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How to psychologically prepare for your exams by Tom Feakins, Master Mariner

Psych Prepare 42

 

For the MCA OOW oral exam, I was filled with adrenalin and nerves – it’s natural. During a previous career I had worked as a bouncer, dealing with endless conflict, but somehow this was more nerve wracking! 

I was undergoing imposter syndrome, convinced I did not know enough or deserve to be here.  Every word coming out of my mouth was not justifying either my knowledge or those months of hard study….

Eight years later I sat my Master’s oral exam. Although anxious my mind was relaxed, but ready. When the examiner was changed at the last minute, I merely smiled, knowing this was something out of my control, and concentrated on passing the exam.

Between the two exams I had sailed worldwide on a wide variety of ships and gained confidence and competence in my role as an OOW, and then as Chief Officer.  I was also lucky to have some solid role models and mentors.  Just as important as those skills and support was psychological preparation, which ensured the ability to control my emotions and mentally prepare to be alert and ready.  I relied on 3 principles to prepare myself:

 

i) Don’t reach mental ‘burn out’ before the exam

Maybe studying until 0300 the night before the exam works for you, and you will wake up a few hours later feeling well rested, ready to take on a mentally exhausting exam. However, an early night and a clear head will give you a better chance of success. When fatigued it is easy for your emotions to take over, rather than taking a logical structured approach to answering questions.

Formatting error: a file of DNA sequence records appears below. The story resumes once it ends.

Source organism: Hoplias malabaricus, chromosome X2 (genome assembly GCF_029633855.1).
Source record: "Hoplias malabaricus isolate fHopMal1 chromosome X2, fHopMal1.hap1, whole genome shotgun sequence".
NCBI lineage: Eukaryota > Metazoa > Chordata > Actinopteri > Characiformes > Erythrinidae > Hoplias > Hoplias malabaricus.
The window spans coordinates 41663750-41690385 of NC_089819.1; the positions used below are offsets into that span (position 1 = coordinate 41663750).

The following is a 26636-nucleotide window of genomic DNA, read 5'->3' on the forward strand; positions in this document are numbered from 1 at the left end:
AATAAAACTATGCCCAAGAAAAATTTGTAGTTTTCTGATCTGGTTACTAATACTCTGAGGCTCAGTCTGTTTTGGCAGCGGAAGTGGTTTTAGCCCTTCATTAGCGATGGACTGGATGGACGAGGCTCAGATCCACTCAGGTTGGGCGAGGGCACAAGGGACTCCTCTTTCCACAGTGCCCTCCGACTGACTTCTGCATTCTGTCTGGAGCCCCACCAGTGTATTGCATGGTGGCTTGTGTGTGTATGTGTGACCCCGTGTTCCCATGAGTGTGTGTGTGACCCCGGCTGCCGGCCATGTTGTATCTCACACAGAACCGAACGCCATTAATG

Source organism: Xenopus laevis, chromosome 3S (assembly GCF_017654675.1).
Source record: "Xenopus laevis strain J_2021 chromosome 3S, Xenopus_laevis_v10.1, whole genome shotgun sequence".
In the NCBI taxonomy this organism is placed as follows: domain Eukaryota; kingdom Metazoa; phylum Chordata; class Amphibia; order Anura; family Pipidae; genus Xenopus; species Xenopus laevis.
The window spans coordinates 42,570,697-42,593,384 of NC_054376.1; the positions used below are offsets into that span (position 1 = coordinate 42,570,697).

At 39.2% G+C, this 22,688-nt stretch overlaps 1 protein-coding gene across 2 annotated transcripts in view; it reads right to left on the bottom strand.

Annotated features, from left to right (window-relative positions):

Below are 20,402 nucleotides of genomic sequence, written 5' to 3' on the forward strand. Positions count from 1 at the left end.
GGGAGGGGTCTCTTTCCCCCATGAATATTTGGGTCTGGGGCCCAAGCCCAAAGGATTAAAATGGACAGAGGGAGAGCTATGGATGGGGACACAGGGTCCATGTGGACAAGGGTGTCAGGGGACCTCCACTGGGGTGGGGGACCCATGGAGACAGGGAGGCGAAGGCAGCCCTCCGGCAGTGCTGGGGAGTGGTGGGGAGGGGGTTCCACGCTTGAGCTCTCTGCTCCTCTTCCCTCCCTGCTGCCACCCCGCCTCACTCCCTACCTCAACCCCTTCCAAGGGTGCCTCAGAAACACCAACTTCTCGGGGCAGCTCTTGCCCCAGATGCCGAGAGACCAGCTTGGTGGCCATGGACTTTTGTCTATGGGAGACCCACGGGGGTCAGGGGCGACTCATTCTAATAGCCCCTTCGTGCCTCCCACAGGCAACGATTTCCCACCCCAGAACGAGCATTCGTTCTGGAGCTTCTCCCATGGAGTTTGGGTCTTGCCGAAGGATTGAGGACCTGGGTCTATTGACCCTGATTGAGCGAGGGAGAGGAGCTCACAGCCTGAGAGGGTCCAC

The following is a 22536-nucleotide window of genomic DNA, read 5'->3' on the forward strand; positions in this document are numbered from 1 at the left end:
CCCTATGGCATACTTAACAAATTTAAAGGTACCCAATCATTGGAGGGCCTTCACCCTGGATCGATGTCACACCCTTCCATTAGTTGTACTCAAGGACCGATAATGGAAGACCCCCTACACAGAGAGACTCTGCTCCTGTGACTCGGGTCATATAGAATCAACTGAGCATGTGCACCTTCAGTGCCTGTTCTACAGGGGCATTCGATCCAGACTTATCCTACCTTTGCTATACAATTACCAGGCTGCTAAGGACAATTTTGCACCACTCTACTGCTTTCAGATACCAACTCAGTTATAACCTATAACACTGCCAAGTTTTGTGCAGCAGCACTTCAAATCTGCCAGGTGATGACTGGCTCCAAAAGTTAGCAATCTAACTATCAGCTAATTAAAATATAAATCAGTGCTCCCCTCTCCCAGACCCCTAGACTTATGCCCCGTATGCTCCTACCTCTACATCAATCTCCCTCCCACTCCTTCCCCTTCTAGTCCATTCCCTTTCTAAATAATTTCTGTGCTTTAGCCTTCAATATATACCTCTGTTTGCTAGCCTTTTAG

ii) Do something completely different the night before

Taking yourself away from those flash cards and textbooks will set you up for seeing things clearer. A walk, run or engaging with others, who are not in the marine industry, may all help give you headspace. 

 

iii) Only worry about what you can control (Stoicism) 

This will help ensure you do not overwhelm yourself and become stressed, before the exam even starts.

 

Elements you can control:

  • Practise being under pressure (have friends and colleagues put you on the spot)
  • Your knowledge
  • How you dress
  • Plan your routine before the exam day, so you arrive with time to spare
  • Watch how much coffee you consume beforehand!

Elements you can’t control:

  • What the person before you did/did not say in the exam room
  • What your friends did/didn’t get right five days ago in their exam
  • What the examiner is thinking
  • Questions you can’t answer – do your best and move on.

 

Anxiety is very natural, and a bit of adrenaline is a good thing to keep you on your toes, but crippling anxiety can be overcome with rehearsal and a psychological preparation routine. I found The Chimp Paradox by Steve Peters extremely useful in understanding the principles of how to control emotions and mentally prepare for exams.

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